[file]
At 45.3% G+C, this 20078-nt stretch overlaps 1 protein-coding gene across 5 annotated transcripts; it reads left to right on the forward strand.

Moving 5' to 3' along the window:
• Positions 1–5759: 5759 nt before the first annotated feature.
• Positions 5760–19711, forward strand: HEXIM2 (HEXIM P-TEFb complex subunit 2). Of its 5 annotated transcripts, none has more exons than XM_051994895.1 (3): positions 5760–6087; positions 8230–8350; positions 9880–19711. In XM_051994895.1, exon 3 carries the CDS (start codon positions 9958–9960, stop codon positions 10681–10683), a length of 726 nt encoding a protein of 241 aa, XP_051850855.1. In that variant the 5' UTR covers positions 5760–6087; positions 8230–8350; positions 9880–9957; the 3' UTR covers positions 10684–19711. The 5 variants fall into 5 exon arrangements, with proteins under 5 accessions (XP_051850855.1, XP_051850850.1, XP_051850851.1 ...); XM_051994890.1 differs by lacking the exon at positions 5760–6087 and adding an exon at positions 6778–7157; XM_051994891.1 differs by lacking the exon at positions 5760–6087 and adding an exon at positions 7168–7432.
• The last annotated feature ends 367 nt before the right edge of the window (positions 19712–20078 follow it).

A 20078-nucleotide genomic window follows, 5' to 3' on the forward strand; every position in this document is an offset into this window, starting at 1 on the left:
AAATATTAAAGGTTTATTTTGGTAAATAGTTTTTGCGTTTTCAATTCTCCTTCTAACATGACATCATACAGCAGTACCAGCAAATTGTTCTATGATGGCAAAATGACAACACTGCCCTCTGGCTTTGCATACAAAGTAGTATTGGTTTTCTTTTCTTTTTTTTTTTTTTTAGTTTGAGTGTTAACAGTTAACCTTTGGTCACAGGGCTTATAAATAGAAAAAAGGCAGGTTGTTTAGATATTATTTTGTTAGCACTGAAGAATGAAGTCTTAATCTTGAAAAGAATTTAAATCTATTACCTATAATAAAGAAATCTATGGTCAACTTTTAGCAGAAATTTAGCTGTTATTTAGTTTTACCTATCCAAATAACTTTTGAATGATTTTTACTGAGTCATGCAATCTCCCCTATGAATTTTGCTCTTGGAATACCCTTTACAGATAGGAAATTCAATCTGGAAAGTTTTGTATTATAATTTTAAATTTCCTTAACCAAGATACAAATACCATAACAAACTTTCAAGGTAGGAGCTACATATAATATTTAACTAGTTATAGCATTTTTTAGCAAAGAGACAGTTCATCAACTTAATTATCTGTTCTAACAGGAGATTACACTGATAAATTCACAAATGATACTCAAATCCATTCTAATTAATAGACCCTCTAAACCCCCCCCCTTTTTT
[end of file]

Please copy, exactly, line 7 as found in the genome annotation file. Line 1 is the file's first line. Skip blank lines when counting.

AAATATTAAAGGTTTATTTTGGTAAATAGTTTTTGCGTTTTCAATTCTCCTTCTAACATGACATCATACAGCAGTACCAGCAAATTGTTCTATGATGGCAAAATGACAACACTGCCCTCTGGCTTTGCATACAAAGTAGTATTGGTTTTCTTTTCTTTTTTTTTTTTTTTAGTTTGAGTGTTAACAGTTAACCTTTGGTCACAGGGCTTATAAATAGAAAAAAGGCAGGTTGTTTAGATATTATTTTGTTAGCACTGAAGAATGAAGTCTTAATCTTGAAAAGAATTTAAATCTATTACCTATAATAAAGAAATCTATGGTCAACTTTTAGCAGAAATTTAGCTGTTATTTAGTTTTACCTATCCAAATAACTTTTGAATGATTTTTACTGAGTCATGCAATCTCCCCTATGAATTTTGCTCTTGGAATACCCTTTACAGATAGGAAATTCAATCTGGAAAGTTTTGTATTATAATTTTAAATTTCCTTAACCAAGATACAAATACCATAACAAACTTTCAAGGTAGGAGCTACATATAATATTTAACTAGTTATAGCATTTTTTAGCAAAGAGACAGTTCATCAACTTAATTATCTGTTCTAACAGGAGATTACACTGATAAATTCACAAATGATACTCAAATCCATTCTAATTAATAGACCCTCTAAACCCCCCCCCTTTTTT